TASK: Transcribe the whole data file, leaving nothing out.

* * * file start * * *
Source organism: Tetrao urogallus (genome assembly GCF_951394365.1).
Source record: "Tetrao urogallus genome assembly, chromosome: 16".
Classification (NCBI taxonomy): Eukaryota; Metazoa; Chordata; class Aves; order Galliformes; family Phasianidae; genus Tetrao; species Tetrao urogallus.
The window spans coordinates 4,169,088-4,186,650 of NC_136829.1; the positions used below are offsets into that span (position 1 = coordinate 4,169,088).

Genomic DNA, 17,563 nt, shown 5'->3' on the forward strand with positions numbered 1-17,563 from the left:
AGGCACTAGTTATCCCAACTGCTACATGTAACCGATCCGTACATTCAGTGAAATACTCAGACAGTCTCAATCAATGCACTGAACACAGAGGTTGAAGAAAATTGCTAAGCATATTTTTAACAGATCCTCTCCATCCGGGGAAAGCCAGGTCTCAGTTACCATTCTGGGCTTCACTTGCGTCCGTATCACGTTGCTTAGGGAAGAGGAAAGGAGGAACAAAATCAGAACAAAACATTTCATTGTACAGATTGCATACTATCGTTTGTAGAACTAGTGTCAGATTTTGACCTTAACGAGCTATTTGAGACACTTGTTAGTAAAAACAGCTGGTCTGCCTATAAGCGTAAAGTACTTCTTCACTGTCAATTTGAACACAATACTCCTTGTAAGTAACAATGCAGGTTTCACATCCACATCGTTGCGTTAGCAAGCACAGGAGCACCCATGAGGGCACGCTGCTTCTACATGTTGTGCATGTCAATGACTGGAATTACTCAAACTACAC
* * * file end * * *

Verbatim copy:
Source organism: Tetrao urogallus (genome assembly GCF_951394365.1).
Source record: "Tetrao urogallus genome assembly, chromosome: 16".
Classification (NCBI taxonomy): Eukaryota; Metazoa; Chordata; class Aves; order Galliformes; family Phasianidae; genus Tetrao; species Tetrao urogallus.
The window spans coordinates 4,169,088-4,186,650 of NC_136829.1; the positions used below are offsets into that span (position 1 = coordinate 4,169,088).

Genomic DNA, 17,563 nt, shown 5'->3' on the forward strand with positions numbered 1-17,563 from the left:
AGGCACTAGTTATCCCAACTGCTACATGTAACCGATCCGTACATTCAGTGAAATACTCAGACAGTCTCAATCAATGCACTGAACACAGAGGTTGAAGAAAATTGCTAAGCATATTTTTAACAGATCCTCTCCATCCGGGGAAAGCCAGGTCTCAGTTACCATTCTGGGCTTCACTTGCGTCCGTATCACGTTGCTTAGGGAAGAGGAAAGGAGGAACAAAATCAGAACAAAACATTTCATTGTACAGATTGCATACTATCGTTTGTAGAACTAGTGTCAGATTTTGACCTTAACGAGCTATTTGAGACACTTGTTAGTAAAAACAGCTGGTCTGCCTATAAGCGTAAAGTACTTCTTCACTGTCAATTTGAACACAATACTCCTTGTAAGTAACAATGCAGGTTTCACATCCACATCGTTGCGTTAGCAAGCACAGGAGCACCCATGAGGGCACGCTGCTTCTACATGTTGTGCATGTCAATGACTGGAATTACTCAAACTACAC